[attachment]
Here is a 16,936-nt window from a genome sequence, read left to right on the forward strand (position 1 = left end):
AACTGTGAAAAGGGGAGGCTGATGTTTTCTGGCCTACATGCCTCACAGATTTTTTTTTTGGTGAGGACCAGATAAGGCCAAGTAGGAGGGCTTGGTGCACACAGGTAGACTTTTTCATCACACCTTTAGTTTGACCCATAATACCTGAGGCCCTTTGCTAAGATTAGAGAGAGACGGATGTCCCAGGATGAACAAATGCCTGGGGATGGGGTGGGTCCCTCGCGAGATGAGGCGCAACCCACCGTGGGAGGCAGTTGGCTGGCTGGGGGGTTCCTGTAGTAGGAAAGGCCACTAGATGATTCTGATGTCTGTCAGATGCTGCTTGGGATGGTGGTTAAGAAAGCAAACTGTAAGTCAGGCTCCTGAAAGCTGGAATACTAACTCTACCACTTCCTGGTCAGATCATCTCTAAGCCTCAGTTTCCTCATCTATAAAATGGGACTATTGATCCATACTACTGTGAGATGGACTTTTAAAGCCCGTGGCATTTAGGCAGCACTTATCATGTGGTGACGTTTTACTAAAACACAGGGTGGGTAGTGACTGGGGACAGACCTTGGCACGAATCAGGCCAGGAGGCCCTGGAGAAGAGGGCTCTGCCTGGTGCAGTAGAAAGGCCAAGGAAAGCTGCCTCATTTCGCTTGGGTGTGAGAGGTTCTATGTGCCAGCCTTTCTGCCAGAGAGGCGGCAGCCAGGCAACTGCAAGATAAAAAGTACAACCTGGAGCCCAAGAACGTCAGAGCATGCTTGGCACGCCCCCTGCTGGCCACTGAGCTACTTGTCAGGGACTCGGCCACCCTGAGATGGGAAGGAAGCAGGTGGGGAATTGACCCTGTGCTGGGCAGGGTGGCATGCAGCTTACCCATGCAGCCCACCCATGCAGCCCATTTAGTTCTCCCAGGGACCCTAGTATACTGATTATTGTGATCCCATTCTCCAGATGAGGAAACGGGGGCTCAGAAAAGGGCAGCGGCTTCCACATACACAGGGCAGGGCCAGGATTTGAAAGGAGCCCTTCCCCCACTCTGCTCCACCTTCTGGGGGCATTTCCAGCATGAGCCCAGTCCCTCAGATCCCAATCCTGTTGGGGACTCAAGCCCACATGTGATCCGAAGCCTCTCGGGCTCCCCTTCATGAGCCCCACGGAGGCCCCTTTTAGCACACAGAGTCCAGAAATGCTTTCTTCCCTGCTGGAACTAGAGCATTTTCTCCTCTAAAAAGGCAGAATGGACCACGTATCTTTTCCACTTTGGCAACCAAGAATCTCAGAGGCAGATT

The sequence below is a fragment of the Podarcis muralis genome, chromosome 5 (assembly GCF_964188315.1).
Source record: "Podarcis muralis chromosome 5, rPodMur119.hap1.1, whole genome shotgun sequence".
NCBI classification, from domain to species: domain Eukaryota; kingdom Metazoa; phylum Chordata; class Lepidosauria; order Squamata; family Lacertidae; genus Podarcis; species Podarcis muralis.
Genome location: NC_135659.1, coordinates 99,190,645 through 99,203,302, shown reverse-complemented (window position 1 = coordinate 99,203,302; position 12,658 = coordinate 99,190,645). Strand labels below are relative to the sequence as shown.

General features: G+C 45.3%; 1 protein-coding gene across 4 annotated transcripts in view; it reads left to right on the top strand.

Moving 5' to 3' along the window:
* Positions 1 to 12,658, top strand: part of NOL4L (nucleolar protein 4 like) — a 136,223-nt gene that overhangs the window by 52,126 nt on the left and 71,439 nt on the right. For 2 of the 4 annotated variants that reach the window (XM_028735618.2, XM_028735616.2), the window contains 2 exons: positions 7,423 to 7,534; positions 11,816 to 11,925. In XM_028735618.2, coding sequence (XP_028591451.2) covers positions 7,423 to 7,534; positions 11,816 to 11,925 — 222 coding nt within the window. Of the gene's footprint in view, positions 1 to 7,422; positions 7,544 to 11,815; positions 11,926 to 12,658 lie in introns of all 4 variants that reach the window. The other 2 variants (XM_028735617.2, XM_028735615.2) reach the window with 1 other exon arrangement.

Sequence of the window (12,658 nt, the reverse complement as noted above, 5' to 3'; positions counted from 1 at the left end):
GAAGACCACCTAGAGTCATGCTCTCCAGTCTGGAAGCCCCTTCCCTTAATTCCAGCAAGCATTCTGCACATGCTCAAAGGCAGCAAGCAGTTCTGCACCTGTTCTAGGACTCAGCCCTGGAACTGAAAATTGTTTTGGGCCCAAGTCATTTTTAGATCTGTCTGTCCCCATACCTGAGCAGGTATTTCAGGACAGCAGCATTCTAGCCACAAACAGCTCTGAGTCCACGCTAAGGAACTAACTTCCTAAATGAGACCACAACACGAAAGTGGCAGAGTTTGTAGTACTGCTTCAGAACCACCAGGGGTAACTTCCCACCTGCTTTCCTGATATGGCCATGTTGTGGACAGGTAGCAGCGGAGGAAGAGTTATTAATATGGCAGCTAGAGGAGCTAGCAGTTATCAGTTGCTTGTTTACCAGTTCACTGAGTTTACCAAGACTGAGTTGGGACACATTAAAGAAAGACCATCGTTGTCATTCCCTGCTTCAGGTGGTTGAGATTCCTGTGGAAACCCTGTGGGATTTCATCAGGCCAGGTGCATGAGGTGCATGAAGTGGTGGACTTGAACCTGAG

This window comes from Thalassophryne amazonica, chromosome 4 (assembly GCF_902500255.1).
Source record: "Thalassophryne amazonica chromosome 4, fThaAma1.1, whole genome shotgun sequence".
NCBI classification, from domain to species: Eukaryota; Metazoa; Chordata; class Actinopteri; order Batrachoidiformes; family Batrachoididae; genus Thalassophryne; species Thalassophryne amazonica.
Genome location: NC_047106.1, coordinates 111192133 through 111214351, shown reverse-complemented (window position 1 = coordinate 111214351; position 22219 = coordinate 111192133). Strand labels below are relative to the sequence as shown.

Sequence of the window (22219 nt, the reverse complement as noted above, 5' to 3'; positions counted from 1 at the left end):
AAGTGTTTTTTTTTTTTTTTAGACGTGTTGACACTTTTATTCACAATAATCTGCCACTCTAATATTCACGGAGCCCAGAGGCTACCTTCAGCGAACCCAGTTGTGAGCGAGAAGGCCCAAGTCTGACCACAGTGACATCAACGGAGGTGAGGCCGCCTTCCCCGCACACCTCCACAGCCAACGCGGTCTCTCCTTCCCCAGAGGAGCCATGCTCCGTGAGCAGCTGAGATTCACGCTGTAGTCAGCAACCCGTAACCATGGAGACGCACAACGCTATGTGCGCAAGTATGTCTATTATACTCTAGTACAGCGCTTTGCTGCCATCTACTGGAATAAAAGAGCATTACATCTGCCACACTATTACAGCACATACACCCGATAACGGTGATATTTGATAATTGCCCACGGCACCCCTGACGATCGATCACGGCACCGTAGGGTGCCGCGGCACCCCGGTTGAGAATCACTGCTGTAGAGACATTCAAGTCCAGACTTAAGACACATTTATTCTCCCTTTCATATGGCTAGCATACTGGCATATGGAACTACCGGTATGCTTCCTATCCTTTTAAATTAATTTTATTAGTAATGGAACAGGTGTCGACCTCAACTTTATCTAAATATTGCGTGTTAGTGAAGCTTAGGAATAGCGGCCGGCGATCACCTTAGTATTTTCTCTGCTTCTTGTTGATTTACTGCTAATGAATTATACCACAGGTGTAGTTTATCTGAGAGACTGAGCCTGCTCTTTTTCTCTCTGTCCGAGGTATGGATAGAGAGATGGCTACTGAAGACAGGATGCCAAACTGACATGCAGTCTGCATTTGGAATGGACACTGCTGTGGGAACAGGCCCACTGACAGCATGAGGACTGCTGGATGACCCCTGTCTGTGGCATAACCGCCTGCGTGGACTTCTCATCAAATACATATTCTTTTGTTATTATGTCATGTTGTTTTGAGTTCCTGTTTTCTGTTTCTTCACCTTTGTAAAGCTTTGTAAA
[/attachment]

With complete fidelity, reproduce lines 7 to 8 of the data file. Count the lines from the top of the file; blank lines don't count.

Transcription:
General features: G+C 45.3%; 1 protein-coding gene across 4 annotated transcripts in view; it reads left to right on the top strand.

Moving 5' to 3' along the window: